Next month will be historical for Colorado in the world of cyber security. Earlier this summer Governor John Hickenlooper signed a bill (HB 1128) into law that will require the most restrictive data breach notification timelines in the world. It goes into effect September 1, 2018.
This Protections for Consumer Data Privacy Act requires stringent requirements for the disposal of personal information. Colorado businesses will be required to have a written policy for the destruction or disposal of all personal information once it is no longer needed. This effects paper copies as well as digital copies of the data.
What is “Personal Identifying Information”?
Personal Identifying Information (PII) is your first name or first initial and last name in combination with any of the following: social security number, driver’s license number, identification card number (student, military, passport, etc.), account number (credit or debit card), security codes, access codes or passwords. Personal health information (PHI) is also included in the new law which covers health insurance numbers and biometric data (like thumb prints). Usernames, passwords and security questions and answers that allow access to online accounts are also included.
If a company is storing ANY of the above information, then the written destruction and disposal requirement applies. If this information is accessed or exposed to non-authorized individuals (i.e. a data breach), the new law requires the company to notify all the affected Colorado residents “in the most expedient time possible and without unreasonable delay, but not later than 30 days after the date of determination that a security breach occurred.” The State Attorney General must also be notified of the breach if it is more than 500 Colorado residents.
As a business owner, what do I need to be thinking about?
- Do I know how many records my business maintains for my clients containing:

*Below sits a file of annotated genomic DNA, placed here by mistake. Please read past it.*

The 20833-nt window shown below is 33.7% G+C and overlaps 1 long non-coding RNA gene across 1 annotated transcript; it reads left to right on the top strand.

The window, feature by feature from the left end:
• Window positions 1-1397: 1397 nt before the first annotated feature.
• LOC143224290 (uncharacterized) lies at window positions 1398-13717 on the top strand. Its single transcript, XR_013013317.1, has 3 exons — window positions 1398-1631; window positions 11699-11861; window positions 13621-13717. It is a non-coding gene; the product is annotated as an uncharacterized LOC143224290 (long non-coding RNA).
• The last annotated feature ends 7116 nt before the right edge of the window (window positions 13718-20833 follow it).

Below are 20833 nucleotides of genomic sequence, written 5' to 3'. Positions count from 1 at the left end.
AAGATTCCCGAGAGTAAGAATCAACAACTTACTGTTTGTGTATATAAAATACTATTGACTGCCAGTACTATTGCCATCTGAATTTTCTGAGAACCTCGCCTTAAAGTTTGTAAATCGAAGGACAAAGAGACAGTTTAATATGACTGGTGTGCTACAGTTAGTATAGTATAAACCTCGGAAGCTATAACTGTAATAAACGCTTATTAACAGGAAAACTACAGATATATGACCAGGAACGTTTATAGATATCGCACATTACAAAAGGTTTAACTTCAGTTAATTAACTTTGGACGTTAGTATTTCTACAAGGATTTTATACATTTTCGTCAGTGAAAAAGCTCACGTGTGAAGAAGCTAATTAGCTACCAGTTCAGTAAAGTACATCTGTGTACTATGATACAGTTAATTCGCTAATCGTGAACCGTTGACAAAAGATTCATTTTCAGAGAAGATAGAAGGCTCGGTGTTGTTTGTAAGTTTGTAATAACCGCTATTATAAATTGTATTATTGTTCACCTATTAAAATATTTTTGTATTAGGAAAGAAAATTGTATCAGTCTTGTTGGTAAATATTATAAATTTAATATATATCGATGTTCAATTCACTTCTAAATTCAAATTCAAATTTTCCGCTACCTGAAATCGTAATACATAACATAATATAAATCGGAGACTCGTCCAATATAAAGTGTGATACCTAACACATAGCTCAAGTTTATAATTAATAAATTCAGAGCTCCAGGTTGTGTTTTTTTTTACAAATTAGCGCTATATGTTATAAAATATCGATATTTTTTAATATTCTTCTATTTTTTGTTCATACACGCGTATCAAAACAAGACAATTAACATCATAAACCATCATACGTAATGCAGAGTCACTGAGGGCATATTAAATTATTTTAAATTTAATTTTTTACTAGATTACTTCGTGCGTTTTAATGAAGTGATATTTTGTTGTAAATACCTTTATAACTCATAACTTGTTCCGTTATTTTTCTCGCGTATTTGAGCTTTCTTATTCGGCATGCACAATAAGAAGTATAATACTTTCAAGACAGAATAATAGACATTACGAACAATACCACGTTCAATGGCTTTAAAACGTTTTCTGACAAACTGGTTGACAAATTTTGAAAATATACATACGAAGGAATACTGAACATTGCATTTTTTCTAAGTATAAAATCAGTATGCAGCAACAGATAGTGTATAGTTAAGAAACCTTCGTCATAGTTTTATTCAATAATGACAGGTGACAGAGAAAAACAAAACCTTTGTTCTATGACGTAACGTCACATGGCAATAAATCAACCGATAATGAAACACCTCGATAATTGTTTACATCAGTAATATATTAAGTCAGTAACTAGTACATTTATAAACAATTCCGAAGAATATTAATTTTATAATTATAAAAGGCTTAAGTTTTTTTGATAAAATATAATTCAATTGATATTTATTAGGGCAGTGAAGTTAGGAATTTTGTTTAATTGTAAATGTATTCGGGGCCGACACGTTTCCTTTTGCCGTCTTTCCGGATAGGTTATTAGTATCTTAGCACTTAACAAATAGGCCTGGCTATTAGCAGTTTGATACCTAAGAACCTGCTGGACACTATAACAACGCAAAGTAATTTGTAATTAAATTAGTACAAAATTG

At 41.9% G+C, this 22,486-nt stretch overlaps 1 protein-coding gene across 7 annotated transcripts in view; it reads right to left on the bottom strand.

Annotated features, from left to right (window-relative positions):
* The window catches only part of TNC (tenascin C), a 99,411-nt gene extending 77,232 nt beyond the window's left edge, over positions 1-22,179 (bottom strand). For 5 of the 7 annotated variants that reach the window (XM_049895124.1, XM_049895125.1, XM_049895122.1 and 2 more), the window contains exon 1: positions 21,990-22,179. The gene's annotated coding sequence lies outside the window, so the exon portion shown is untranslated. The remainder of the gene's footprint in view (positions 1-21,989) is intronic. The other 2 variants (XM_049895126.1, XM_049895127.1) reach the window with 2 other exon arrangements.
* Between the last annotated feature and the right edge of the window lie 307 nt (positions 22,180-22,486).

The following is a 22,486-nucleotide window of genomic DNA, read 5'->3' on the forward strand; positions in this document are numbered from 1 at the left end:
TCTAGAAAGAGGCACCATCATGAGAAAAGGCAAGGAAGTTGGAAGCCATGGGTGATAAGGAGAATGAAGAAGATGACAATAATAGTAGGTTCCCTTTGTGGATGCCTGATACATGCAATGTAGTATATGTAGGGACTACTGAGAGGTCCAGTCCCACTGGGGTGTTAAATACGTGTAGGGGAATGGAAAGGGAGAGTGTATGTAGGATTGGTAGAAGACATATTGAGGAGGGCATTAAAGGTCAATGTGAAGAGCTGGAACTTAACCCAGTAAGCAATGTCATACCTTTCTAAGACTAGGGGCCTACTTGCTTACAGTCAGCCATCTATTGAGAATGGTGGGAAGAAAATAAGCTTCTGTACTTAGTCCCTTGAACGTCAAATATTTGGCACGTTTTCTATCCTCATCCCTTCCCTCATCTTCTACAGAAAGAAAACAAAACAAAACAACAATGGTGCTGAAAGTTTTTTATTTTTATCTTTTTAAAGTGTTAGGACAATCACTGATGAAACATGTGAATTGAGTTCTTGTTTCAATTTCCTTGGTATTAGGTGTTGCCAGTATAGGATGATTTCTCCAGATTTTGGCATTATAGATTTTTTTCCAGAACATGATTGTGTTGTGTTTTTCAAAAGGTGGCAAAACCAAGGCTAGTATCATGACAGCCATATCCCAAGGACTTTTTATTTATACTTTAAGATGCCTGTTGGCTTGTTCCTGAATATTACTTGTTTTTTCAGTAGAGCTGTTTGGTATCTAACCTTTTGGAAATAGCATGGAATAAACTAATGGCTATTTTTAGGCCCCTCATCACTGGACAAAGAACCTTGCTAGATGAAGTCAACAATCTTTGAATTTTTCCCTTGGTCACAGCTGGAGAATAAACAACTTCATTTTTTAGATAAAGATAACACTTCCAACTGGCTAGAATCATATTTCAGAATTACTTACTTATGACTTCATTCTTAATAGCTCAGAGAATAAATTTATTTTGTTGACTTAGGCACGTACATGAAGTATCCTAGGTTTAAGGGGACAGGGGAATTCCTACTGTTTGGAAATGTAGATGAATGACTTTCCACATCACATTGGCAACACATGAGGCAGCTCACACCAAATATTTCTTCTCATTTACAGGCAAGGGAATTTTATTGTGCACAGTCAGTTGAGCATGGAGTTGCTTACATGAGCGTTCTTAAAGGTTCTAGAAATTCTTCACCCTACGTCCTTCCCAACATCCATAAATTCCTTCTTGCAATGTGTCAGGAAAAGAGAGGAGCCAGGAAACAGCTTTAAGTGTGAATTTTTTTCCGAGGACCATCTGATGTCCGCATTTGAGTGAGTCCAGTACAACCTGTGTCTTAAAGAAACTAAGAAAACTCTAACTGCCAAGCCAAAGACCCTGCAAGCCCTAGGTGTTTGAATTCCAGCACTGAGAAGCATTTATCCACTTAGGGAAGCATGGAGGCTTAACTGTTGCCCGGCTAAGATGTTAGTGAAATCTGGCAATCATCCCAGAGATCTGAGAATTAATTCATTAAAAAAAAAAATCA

- Personal identifiable information
- Personal Health Information
- Financial information such as credit cards or bank account numbers
- Do I know where this information is stored?
- Do you have the correct access policies in place to protect the information from malicious eyes?
- Do you destroy any of this information once you don’t need it anymore?
Protecting your data is at the root of a Risk Management program for your company and in Colorado, will become something you must have in place with this new law.
Many companies offer IT Security, but especially with the new demand, be sure you are picking the right service provider.
Here are some great resource articles to help guide you:
Lewan offers expertise to clients in developing Cyber Risk strategies to meet this new law with the following services:
- vCISO (virtual Chief Information Security Officer) to assist with building a solid security program for any client.
- Security assessments to help evaluate current risks and needed remediation.
- Remediation utilizing our entire portfolio of engineers (network, servers, cloud, and security).
- Managed security to detect real-time threats and malicious activity on the client’s infrastructure.
- Incident response to assist when a breach does occur and they need to meet the timelines laid out in this new Colorado law.